Tuesday, April 24, 2012

4001: A Robotic Odyssey

I and others have written several times in the past about the FIRST Robotics competition. Through a highly charged and professionally produced competitive framework, teams of high school students from a growing number of countries converge in regional tournaments to demonstrate their engineering excellence.

Although Quanser has supported competitions in the past, this was the first year that we sponsored and mentored our own team. That team was 4001 (the official team identification number designated by the FIRST organization), also known as the Retro Rams, also known as St. Robert High School of Thornhill, Ontario. I’m happy to report that the team far exceeded everyone’s expectations, and we’re all still catching our breaths.
Members of Team 4001 follow their robot as it takes on all challengers.
On March 30th and 31st, our Rams competed in the Greater Toronto West Regional tournament. This year 52 teams from around Canada, the US, and Mexico competed in one of the largest regional tournaments in the FIRST roster. The Rams are classified as a “rookie” team indicating that this was there first year of competition. Spoiler alert: they won.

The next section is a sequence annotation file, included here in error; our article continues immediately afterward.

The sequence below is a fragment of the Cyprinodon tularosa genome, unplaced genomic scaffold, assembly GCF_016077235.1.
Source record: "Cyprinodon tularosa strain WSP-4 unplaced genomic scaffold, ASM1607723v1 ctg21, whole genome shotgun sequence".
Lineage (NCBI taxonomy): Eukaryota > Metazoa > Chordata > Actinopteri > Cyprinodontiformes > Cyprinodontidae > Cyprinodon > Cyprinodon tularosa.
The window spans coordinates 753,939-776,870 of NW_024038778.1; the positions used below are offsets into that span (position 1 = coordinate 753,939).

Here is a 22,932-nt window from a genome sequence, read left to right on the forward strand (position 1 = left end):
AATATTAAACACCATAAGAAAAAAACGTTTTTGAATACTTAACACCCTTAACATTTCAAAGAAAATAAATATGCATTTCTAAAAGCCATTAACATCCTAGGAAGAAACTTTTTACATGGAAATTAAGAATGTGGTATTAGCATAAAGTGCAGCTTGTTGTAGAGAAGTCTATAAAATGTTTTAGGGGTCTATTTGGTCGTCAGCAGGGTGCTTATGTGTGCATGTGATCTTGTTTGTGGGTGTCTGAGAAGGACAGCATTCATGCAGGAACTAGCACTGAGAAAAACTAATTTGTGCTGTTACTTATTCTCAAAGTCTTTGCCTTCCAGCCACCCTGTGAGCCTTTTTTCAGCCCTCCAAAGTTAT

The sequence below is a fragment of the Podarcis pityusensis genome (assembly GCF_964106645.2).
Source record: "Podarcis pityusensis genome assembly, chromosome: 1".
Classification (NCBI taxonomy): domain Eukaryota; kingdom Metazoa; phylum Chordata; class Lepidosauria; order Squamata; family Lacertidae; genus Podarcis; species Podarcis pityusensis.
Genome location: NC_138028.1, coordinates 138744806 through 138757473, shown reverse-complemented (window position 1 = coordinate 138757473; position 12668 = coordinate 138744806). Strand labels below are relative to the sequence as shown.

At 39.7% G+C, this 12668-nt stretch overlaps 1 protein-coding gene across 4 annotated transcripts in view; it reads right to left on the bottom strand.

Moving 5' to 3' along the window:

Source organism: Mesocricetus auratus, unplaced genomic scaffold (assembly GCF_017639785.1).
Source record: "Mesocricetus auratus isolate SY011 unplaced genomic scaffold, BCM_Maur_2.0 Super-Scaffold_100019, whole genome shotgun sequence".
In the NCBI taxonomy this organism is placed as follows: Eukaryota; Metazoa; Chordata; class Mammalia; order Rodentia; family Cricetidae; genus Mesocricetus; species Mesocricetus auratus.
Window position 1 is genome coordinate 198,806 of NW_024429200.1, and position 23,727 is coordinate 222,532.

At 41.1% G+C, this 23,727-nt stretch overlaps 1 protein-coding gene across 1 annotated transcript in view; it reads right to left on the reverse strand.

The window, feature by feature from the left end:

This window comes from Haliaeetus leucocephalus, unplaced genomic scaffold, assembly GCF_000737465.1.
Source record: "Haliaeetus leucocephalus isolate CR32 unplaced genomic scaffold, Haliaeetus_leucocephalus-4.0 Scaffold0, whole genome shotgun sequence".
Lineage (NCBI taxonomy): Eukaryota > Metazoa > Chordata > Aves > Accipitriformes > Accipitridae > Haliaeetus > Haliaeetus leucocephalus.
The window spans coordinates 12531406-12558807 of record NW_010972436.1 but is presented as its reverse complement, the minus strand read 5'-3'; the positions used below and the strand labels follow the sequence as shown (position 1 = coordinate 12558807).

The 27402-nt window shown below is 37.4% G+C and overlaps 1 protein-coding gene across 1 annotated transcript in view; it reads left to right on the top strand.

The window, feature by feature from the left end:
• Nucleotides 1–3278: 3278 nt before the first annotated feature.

The concept of winning has multiple meanings within the FIRST context and the Rams won in all senses.

They won the Rookie All Star Award.
A select team of engineering community leaders are recruited as expert judges to identify teams of exceptional and exemplary character and embodiment of what FIRST refers to as “Gracious Professionalism” – the notion that engineering excellence encompasses technical achievement and true leadership within the community and in their interaction with other teams. The Rookie All Star Award is the most prestigious award for first year teams and celebrates the team’s success in bringing students, teachers, community, and industry together to learn about engineering and to succeed in engineering.

They won on the field.
FIRST is unique in that the field competition always involves alliances of three separate teams. In the initial qualifying rounds, the alliances are selected at random. In the playoffs, the top 8 teams (based on a fairly sophisticated points scheme) hand pick their desired alliance partners for the playoff rounds. Among the top 8 were one of the best teams anywhere, 2056, OP Robotics of Governor Simcoe High School in St. Catharines, Ontario and they selected the Rams as their first choice as a playoff alliance partner. A rookie team being chosen first is very rare and to be chosen by a perennial powerhouse team is even rarer.

A spectacular Triple Balance, brought to you by Team 4001, the St. Robert High School
Retro Rams. To catch more of the action, click here.
The design was exceptional.